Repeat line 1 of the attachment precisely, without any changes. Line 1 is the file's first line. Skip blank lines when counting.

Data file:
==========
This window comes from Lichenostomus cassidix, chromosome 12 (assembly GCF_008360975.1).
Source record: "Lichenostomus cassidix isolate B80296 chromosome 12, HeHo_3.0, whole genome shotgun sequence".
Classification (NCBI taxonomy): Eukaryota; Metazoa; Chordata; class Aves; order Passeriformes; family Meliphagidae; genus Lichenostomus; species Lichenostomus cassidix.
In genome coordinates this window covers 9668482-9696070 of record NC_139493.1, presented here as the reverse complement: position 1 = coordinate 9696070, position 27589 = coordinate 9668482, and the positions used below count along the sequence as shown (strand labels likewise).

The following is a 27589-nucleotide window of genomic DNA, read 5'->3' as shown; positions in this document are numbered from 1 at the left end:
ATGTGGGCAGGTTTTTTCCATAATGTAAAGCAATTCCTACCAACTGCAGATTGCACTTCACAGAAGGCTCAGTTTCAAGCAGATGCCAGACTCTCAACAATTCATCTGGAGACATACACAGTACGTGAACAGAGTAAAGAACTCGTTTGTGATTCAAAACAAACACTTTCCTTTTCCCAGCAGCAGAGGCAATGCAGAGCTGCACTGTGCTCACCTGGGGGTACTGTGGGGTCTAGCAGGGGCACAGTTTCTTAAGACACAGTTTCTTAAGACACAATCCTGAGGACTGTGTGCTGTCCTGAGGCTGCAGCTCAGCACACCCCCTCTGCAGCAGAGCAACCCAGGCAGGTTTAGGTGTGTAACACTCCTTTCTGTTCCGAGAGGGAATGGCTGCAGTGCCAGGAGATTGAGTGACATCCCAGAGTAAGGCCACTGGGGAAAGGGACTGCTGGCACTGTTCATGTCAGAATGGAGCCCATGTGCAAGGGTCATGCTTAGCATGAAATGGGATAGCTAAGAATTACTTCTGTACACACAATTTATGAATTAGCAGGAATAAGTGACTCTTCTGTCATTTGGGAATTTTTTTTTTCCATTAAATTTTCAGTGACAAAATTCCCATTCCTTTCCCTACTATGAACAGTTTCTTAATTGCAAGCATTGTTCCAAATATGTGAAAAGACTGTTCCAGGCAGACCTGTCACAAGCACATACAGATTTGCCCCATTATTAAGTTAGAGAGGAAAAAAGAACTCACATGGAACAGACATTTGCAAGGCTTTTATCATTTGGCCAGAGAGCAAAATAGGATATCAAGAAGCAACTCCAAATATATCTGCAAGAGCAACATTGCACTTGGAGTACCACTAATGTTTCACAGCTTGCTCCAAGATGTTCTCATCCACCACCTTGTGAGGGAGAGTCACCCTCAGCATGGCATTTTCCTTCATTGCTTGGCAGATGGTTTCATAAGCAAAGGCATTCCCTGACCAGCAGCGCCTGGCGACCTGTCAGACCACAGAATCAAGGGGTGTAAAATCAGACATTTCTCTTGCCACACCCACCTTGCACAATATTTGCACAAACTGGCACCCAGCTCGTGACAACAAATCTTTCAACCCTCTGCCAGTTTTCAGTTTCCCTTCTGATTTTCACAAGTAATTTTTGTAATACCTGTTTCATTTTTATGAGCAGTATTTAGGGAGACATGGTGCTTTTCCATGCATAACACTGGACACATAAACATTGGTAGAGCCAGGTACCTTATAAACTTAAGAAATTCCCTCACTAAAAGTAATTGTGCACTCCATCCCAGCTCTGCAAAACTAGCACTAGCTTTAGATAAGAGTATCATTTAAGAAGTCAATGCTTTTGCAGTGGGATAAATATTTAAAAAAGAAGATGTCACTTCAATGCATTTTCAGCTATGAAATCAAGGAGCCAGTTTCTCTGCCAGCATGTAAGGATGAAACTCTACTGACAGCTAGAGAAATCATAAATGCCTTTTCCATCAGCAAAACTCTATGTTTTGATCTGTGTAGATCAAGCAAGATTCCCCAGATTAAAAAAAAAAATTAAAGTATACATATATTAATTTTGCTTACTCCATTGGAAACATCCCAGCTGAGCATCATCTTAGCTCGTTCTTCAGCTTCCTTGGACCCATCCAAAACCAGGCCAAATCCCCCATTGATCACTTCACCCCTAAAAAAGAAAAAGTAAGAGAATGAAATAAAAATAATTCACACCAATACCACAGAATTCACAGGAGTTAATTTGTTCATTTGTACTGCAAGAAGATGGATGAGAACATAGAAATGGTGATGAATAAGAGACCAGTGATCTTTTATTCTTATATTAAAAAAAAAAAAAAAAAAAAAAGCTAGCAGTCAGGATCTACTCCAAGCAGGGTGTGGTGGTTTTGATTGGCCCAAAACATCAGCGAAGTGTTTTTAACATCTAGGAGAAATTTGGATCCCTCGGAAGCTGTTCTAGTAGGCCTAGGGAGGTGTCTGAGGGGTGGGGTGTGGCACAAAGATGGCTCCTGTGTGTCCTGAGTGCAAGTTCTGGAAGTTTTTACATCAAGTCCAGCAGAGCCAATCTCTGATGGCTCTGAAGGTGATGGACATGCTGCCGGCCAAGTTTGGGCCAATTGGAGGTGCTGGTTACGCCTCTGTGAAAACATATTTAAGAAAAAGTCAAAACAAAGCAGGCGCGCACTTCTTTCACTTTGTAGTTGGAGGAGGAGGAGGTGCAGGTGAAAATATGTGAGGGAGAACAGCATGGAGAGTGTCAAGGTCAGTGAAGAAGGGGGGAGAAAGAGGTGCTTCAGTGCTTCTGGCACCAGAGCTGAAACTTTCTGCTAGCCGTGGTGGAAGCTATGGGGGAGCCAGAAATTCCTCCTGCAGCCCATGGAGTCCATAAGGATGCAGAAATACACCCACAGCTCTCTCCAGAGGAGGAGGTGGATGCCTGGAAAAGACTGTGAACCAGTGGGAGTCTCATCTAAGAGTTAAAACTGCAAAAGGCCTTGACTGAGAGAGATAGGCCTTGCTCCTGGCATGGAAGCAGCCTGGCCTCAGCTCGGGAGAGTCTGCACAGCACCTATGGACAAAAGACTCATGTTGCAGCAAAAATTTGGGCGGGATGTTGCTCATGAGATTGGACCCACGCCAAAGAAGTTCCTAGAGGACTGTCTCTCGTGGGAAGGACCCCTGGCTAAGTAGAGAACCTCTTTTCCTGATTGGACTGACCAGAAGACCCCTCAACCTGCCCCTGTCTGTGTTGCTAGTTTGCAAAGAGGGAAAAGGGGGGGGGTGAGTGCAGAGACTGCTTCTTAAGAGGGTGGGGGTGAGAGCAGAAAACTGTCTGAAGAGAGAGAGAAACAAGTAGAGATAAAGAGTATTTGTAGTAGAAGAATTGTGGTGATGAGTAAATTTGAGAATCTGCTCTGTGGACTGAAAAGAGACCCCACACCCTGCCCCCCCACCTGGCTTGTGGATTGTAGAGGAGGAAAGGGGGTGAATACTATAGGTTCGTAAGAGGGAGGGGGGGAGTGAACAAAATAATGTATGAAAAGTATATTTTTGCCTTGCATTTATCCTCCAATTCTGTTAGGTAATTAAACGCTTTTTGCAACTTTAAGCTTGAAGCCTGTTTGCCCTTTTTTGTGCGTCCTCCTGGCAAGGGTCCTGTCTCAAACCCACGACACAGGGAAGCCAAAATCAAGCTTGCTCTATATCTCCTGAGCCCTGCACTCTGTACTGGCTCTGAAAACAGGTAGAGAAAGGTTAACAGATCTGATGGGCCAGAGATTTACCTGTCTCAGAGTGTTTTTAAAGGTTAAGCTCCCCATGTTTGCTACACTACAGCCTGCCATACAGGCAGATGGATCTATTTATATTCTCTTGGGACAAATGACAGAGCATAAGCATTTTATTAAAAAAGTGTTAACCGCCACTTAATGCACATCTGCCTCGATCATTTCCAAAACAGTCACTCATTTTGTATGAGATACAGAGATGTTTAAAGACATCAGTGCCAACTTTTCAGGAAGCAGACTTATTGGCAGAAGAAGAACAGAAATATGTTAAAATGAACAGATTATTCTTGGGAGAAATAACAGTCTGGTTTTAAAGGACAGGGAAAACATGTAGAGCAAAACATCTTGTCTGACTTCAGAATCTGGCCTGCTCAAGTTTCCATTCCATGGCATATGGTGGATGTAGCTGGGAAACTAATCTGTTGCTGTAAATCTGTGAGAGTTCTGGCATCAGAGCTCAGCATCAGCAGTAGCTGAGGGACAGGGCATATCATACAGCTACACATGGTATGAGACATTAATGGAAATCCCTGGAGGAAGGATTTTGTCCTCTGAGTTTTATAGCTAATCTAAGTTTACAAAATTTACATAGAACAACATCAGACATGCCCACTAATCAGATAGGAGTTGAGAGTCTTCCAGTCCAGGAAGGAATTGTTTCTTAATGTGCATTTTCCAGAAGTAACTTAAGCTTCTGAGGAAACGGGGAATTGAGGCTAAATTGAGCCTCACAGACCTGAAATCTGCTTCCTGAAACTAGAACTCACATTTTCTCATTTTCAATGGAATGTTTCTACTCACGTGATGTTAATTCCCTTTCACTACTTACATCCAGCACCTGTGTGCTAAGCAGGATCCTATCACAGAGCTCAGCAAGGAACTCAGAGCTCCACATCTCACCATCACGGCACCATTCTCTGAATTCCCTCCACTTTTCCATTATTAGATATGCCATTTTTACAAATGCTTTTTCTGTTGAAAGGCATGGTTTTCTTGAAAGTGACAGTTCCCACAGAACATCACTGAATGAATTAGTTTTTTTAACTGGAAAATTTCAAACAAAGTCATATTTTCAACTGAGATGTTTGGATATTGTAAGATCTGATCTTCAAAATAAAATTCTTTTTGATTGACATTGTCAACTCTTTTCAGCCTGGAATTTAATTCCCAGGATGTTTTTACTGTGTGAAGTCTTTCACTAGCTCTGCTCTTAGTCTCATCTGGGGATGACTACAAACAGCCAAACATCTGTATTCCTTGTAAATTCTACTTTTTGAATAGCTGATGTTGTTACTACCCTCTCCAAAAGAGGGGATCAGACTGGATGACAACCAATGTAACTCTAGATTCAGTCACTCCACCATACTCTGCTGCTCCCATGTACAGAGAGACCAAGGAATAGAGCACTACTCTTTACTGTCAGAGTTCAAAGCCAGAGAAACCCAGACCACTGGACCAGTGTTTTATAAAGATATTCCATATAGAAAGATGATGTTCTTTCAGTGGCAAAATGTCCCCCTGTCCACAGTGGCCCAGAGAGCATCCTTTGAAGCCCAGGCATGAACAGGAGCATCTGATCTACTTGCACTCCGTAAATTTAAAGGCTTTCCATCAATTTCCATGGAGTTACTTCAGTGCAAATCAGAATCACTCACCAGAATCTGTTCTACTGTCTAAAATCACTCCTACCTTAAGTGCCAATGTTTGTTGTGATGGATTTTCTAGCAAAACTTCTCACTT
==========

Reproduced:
This window comes from Lichenostomus cassidix, chromosome 12 (assembly GCF_008360975.1).